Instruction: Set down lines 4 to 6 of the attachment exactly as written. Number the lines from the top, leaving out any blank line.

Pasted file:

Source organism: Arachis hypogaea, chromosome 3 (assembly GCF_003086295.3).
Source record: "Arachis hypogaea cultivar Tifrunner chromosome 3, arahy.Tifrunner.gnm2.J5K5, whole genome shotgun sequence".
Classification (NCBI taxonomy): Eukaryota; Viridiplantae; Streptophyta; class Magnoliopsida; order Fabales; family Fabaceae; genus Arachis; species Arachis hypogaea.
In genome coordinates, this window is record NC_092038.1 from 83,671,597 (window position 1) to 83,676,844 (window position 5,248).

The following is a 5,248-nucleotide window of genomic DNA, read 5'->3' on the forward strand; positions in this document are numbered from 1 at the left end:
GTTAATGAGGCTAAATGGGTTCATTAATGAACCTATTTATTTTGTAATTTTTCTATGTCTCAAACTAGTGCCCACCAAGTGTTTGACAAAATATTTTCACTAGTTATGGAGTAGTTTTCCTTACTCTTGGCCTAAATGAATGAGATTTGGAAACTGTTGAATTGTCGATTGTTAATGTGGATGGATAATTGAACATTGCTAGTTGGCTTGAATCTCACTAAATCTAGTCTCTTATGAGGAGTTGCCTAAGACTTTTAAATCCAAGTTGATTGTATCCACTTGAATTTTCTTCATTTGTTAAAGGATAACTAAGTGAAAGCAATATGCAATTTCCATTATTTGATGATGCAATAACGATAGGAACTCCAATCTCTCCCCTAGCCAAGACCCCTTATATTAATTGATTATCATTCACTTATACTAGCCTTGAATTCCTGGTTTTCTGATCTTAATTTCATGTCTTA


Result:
In genome coordinates, this window is record NC_092038.1 from 83,671,597 (window position 1) to 83,676,844 (window position 5,248).

The following is a 5,248-nucleotide window of genomic DNA, read 5'->3' on the forward strand; positions in this document are numbered from 1 at the left end:
GTTAATGAGGCTAAATGGGTTCATTAATGAACCTATTTATTTTGTAATTTTTCTATGTCTCAAACTAGTGCCCACCAAGTGTTTGACAAAATATTTTCACTAGTTATGGAGTAGTTTTCCTTACTCTTGGCCTAAATGAATGAGATTTGGAAACTGTTGAATTGTCGATTGTTAATGTGGATGGATAATTGAACATTGCTAGTTGGCTTGAATCTCACTAAATCTAGTCTCTTATGAGGAGTTGCCTAAGACTTTTAAATCCAAGTTGATTGTATCCACTTGAATTTTCTTCATTTGTTAAAGGATAACTAAGTGAAAGCAATATGCAATTTCCATTATTTGATGATGCAATAACGATAGGAACTCCAATCTCTCCCCTAGCCAAGACCCCTTATATTAATTGATTATCATTCACTTATACTAGCCTTGAATTCCTGGTTTTCTGATCTTAATTTCATGTCTTA